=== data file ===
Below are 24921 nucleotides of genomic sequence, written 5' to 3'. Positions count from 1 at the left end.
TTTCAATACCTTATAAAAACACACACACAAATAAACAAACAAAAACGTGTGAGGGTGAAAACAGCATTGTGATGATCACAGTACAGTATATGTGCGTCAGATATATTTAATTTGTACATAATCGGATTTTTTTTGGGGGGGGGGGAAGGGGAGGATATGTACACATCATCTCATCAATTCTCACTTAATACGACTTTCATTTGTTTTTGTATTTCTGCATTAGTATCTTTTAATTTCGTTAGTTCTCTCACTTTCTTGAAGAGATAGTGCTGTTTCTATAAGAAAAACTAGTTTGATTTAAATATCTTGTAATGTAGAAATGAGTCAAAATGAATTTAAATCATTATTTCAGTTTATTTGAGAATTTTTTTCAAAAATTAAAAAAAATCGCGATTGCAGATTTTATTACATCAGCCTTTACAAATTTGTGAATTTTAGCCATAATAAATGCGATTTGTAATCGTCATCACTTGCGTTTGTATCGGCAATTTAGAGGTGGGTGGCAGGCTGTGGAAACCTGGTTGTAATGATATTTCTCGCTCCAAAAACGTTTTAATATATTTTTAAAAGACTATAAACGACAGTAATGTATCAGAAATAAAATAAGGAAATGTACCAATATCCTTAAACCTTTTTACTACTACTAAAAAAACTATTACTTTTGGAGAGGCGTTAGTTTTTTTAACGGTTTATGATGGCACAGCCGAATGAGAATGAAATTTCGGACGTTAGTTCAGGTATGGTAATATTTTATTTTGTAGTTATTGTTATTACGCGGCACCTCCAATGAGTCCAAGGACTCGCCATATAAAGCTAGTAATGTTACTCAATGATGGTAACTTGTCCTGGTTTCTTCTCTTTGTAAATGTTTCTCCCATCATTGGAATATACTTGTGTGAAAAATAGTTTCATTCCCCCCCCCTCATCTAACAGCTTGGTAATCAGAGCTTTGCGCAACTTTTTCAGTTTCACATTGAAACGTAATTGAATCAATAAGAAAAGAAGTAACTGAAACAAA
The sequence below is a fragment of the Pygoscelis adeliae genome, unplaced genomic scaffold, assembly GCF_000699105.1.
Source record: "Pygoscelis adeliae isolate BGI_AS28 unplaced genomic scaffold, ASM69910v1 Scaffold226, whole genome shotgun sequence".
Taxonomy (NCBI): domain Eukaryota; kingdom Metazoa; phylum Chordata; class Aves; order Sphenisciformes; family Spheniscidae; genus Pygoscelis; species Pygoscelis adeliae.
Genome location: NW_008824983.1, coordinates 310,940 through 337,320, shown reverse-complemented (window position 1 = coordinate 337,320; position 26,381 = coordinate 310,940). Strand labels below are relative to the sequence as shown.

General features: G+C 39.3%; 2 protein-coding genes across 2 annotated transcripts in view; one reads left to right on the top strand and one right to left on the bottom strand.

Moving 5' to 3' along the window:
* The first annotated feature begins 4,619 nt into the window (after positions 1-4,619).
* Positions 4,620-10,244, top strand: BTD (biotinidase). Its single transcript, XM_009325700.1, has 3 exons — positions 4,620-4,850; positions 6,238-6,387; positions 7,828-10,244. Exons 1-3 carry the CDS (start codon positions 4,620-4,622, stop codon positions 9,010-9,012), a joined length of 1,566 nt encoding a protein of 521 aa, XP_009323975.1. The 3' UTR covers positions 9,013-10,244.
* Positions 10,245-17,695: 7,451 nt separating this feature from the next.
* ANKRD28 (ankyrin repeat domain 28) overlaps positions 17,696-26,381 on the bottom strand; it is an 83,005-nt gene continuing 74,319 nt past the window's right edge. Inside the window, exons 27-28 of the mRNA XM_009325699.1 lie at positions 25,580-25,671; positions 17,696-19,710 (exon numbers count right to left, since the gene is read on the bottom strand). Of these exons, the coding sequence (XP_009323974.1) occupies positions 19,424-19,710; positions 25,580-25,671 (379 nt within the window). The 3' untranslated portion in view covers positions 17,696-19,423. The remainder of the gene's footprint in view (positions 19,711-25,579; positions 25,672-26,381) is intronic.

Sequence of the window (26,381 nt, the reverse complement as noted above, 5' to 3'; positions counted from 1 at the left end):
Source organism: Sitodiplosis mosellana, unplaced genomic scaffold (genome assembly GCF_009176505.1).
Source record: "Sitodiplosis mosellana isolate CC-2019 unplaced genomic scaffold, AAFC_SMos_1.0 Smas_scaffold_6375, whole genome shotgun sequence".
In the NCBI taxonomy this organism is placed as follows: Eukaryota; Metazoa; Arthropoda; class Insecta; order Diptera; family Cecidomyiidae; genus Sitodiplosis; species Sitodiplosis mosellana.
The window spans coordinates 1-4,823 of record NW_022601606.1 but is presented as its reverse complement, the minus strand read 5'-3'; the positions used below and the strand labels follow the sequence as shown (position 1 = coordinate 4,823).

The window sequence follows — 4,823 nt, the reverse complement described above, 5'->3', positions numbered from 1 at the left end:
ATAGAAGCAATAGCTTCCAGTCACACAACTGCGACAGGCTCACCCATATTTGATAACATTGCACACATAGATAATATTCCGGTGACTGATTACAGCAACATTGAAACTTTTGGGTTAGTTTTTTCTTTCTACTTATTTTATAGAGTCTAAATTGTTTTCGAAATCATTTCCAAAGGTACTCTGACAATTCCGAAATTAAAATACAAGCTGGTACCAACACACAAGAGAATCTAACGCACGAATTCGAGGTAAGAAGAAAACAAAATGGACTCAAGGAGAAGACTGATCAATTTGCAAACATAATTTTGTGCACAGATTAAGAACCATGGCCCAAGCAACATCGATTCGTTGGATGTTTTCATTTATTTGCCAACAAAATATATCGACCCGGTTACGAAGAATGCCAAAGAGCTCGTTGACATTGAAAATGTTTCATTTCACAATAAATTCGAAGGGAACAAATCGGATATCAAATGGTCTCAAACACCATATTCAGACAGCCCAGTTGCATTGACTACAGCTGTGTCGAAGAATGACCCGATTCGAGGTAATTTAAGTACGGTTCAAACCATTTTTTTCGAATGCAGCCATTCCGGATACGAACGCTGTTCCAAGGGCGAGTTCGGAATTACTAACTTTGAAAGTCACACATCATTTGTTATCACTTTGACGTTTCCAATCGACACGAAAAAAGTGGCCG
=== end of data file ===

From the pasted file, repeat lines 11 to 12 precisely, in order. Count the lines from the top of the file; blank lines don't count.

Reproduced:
* Positions 10,245-17,695: 7,451 nt separating this feature from the next.
* ANKRD28 (ankyrin repeat domain 28) overlaps positions 17,696-26,381 on the bottom strand; it is an 83,005-nt gene continuing 74,319 nt past the window's right edge. Inside the window, exons 27-28 of the mRNA XM_009325699.1 lie at positions 25,580-25,671; positions 17,696-19,710 (exon numbers count right to left, since the gene is read on the bottom strand). Of these exons, the coding sequence (XP_009323974.1) occupies positions 19,424-19,710; positions 25,580-25,671 (379 nt within the window). The 3' untranslated portion in view covers positions 17,696-19,423. The remainder of the gene's footprint in view (positions 19,711-25,579; positions 25,672-26,381) is intronic.